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I figured I would have to put a check in place, as well, but it seems to work without one. –  Xavura Oct 20 '10 at 18:33
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The answers here (vel = vel * 0.9) are actually damping, not what I would consider 'deceleration'.

I often do deceleration like this:

if ( Game.Input.isKeyDown( "w" ) )
{
    this.velocity.i = Math.max( -WALKSPEED, this.velocity.i - WALKFORCE);
}
else if ( Game.Input.isKeyDown( "d" ) )
{
    this.velocity.i = Math.min( WALKSPEED, this.velocity.i + WALKFORCE);
}
else
{
    if (this.velocity.i < 0)
    {
        this.velocity.i = Math.min( 0, this.velocity.i + WALKFORCE);
    }
    else if (this.velocity.i > 0)
    {
        this.velocity.i = Math.max( 0, this.velocity.i - WALKFORCE);
    }
}

Some pros and cons vs. damping:

Pros:

  • The speeding up acceleration and the slowing down acceleration are both linear, which gives a pleasant subtle 'game feel' that I think damping doesn't provide. This is the important part.
  • The character comes to a predictable complete stop after a predictable number of iterations.

Cons:

  • This is trickier to implement if you are using non-orthogonal motion (which it sounds like you are?) Basically, you have to get a force vector that is aligned with the velocity, compare lengths, and subtract or zero-out as approrpriate. (If you want that explained with code, just ask.)
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In Pseudocode, I do variations of this:

Speed += ((MoveDirection * MaximumSpeed) - Speed) * AccelerationFactor

Where:

  • Speed is the current speed the entity is travelling at on the current axis.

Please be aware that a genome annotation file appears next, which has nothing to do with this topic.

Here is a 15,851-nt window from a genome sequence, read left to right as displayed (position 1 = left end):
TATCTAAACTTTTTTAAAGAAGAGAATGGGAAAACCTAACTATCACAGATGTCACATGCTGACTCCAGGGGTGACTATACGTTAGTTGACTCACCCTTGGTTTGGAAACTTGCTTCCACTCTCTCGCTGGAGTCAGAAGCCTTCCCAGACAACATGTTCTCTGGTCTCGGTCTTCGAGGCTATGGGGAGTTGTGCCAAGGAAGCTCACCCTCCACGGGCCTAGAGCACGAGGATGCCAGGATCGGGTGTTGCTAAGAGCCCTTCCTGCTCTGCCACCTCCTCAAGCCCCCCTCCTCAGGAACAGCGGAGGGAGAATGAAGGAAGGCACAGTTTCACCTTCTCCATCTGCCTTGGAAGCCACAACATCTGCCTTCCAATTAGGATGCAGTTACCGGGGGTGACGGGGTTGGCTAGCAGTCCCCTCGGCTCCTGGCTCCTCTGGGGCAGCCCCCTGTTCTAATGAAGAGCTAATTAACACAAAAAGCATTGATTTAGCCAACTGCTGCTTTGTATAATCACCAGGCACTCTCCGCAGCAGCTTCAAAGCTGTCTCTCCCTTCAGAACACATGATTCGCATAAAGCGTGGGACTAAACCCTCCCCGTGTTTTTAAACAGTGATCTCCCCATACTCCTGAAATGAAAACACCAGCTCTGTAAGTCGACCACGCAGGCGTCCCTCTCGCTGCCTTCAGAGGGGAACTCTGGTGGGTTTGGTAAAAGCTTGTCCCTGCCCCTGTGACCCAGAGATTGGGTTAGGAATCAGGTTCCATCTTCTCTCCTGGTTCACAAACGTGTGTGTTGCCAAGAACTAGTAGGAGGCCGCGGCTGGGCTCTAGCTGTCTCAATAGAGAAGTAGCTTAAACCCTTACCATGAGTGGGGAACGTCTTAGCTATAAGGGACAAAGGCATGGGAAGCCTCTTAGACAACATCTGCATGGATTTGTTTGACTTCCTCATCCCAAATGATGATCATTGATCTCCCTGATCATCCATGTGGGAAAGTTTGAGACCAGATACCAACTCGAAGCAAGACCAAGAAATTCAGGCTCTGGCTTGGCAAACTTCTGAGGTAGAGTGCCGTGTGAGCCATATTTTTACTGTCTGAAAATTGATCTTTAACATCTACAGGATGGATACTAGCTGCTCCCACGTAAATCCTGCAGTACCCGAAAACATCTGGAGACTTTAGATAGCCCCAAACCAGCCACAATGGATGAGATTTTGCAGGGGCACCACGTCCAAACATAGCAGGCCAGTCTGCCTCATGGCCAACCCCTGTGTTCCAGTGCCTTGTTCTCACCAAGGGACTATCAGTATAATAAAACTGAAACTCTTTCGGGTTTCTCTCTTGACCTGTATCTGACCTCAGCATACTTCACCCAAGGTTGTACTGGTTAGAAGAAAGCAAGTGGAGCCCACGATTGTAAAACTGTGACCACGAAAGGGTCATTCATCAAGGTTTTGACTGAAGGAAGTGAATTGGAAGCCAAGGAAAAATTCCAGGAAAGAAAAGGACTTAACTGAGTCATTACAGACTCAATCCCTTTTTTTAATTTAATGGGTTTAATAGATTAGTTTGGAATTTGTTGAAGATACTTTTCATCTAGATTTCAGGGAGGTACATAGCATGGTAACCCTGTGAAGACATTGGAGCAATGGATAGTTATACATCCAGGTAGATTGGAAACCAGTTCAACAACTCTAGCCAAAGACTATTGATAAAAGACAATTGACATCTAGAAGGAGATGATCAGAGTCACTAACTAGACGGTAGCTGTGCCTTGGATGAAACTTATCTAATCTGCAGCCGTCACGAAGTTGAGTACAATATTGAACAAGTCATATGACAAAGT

• MoveDirection is the direction the entity is trying to travel in on the current axis, 1 is forward, 0 is still and -1 is backwards. All values in between are allowed.
  • MaximumSpeed is a constant determining the fastest that the entity can travel on the current axis.
  • AccelerationFactor is a constant between 0 and 1 that represents the rate of acceleration and deceleration. 1 is instant, and 0 will never move.

Which handles both Acceleration and Deceleration nicely in a curved, rather than line. If you want different acceleration and deceleration rates you could do IF statements that determine whether the player is attempting to not move or move in the opposite direction.

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1  
That's a very interesting formula. I'll have to keep that in mind for the future! –  Ipsquiggle Oct 20 '10 at 19:53
    
+1 Looks interesting, I think I might throw it into some code to see it work. –  David Young Oct 20 '10 at 20:35
    
Very good formula. I'm going to use this. Where did you get it from? Or did you derive it yourself? –  Felheart Sep 25 '11 at 0:32
    
Sorry for the delay on responding, I vaguely remember being inspired by the code of one of the Blitz3D demos, I can't remember which one though. –  earok Oct 11 '11 at 0:55